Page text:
Dec 28, 2012
We humans are visual creatures. But maybe we should reconsider.
"Eyes lie," says auditory neuroscientist Seth Horowitz. "But the ears don't."
Horowitz's field of study -- how sound rattles around in our brain -- is fascinating. A short run-in with him before Christmas has me knee-deep in auditory explorations: repetitive tones, videos of kids in music class, and a raft of Google searches.
According to Horowitz, our auditory-bending brain may be one of the best things we have going for us. I mean, he's pretty biased (Horowitz is the author of the new book, “The Universal Sense: How Hearing Shapes the Mind") -- but seeing him speak at New York City's The Museum of Modern Art, I was pretty blown away by what I was hearing about hearing. And I thought, hey, the holidays are here, you've probably either run out of one-liners to see you through another get-together and could use a little cocktail party science top-up, or you're itching for some fake excuse to sneak away from all the family time for a minute (e.g., "Hey, ma, I'll be right there, I just need to check in with, um… work?!")
So, I invite you to plumb… not the depths of our sense of hearing... because, let's face it -- I'm not going that deep. But here are some tidbits to see you through until we have a for-real, actual sit-down with Horowitz (and/or, I finish his book). Which is good, as it gives y'all time to send in questions about sound and the brain. (And to listen to our shows on Pop Music and Musical Language.)
Speed of sound:
Hearing is our fastest sense. (Who knew?!) Horowitz says that it takes our brain at least one-quarter of a second to process visual recognition. But sound? You can recognize a sound in 0.05 seconds. And our brain is so adept at hearing the differences between sounds, we can sense changes of sound that occur in "less than a millionth of a second," according to Horowitz's book. Why this need for auditory speed? It's our evolutionarily-shaped emergency response system. It let our ancestors hear a twig snap in the woods at night, when all was supposed to be quiet and they couldn't see. Yet, for most of us, we're wired to tune out non-essential sound, so the world doesn't feel like a sensory overload.
Remember optical illusions, those eyeball oddities that make it appear like circles are moving and vases are faces? It turns out, there are no auditory illusions in nature (that's how honest our ears are, you can't trick 'em), says Horowitz. Instead, any audio paradoxes you hear are created by technology, and there are only 10 by his counting. One he played for us is known as "the shepard tones." Have a listen, and then we'll explain it:
In this series, created by electronic composer Jean-Claude Risset, the tones seem to be continually ascending in pitch when in fact… it's the same series of tones, being played in a loop; and that loop always ends up where it started. It's like an auditory version of the famous Escher stairs painting. Now, I don't yet know how this works (not sure what it does to mess with the brain, but if you do, let us know); so for now let's just settle into the fact that it's crazy.
When diving into the internet world of audio paradoxes, I came across one that Horowitz didn't play for the crowd. It's less of a paradox, and more of a technique. A mind-blowing technique. When the video below started, I flipped over my right shoulder to see if someone had opened the door to come into the room (I wasn't in a room, there was no door). Have a listen, and make sure you're wearing headphones (there are actually no visuals, so close your eyes to make it even better):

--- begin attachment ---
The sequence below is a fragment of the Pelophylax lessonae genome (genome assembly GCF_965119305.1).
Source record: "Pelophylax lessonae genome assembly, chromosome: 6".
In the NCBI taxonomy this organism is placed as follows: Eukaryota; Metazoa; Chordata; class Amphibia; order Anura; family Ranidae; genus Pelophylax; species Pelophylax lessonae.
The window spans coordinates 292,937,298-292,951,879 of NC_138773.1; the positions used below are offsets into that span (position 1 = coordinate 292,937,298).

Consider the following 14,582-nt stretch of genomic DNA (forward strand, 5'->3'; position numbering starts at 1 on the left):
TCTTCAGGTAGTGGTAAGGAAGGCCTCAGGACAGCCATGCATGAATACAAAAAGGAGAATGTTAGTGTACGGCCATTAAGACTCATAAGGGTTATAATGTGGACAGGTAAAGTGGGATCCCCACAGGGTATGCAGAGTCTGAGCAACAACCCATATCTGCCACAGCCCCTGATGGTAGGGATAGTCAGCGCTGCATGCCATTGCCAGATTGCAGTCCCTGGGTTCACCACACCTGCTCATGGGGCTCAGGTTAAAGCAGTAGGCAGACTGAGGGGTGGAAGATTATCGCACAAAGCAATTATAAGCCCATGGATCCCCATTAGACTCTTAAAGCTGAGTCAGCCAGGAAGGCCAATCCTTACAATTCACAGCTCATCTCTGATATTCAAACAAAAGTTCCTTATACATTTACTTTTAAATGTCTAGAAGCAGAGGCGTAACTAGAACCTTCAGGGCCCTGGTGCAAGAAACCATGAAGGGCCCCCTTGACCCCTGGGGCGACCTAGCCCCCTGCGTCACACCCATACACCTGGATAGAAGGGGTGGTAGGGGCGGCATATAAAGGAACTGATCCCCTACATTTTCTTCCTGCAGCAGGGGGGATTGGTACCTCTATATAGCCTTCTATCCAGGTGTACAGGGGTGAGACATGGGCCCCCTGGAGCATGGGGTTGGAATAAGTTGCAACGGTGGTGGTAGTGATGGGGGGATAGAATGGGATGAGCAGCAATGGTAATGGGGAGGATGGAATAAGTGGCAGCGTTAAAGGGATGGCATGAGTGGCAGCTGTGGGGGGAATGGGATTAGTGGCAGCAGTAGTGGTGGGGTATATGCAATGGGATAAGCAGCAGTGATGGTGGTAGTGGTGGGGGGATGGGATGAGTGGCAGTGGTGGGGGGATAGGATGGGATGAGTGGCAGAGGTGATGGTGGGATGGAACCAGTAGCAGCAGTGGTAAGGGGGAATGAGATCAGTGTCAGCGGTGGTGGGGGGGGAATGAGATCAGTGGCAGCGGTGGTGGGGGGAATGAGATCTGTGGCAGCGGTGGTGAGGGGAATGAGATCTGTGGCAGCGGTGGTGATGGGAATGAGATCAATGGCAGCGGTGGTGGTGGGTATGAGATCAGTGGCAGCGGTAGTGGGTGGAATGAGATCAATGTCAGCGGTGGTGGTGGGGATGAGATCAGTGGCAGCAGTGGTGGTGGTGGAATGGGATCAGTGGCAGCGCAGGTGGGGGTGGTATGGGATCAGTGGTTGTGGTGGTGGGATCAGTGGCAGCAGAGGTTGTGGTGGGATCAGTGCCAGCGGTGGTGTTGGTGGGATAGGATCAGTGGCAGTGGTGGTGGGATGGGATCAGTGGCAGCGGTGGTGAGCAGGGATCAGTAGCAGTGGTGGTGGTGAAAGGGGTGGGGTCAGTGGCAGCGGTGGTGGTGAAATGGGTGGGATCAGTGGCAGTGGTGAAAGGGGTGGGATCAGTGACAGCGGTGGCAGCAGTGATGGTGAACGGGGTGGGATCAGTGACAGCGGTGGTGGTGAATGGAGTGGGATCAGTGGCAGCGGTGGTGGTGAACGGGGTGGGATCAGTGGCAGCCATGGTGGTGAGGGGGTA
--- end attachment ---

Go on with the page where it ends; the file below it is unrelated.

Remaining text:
As they said in the audio, they created this sound by sticking microphones in a dummy's head. Making it sound like it was in your head. Weird.
Did you know that when you are in a bar, all the noise -- the clash of glasses, yell of a bartender, and couple fighting in the corner; the jokes of friends, slam of the door, and music jamming from the jukebox -- activates our body's flight or fight system? In response to that, the body wants to do something, anything, to manage the adrenaline that's pumping through its veins. In this case, that means spend money. Eat more. Get another round. Well, Horowitz and his team are interested in this and other ways our body reacts to sound. Specifically, they are interested in understanding how sounds make us feel, then isolating sounds that make us feel a certain way and putting them to use.
So, among others, his team is looking into the sounds that: help us concentrate, make us feel nauseous, and put us to sleep. His thought is not to use them in a Big Brother sort of way (imagine a store with the ability to play tracks that make us buy, buy, buy!) but to, say, help a student perform better on a test. Or help a journalist concentrate in the midst of a bustling news room. In fact, he's already released a sleep CD, wherein low-frequency recordings are overlaid onto classical music. And these low-frequency sounds are often inaudible -- it's not about us hearing them, it's about our brain doing so; it's about how they turn on the brain. For example, one of the low sounds on the CD activates the same area of the brain that is pinged when riding in the back of the car on a long trip, when you just can't help but fall asleep. (Turns out, writes Horowitz, falling asleep in cars, even when it's important for you to stay awake, is actually another form of motion sickness, called Sopite syndrome.)
Sound that puts you to sleep, sounds that go bump in the night, and sounds that don't lie -- you see why I can't stop thinking about my ears? But if it's not enough, I'll leave you with this: you can thank Horowitz the next time the T-Mobile ringtone interrupts your movie date -- he and his team created this addictive jingle using a computer algorithm based on four notes, inspired by the grey squares and pink T of the T-Mobile logo.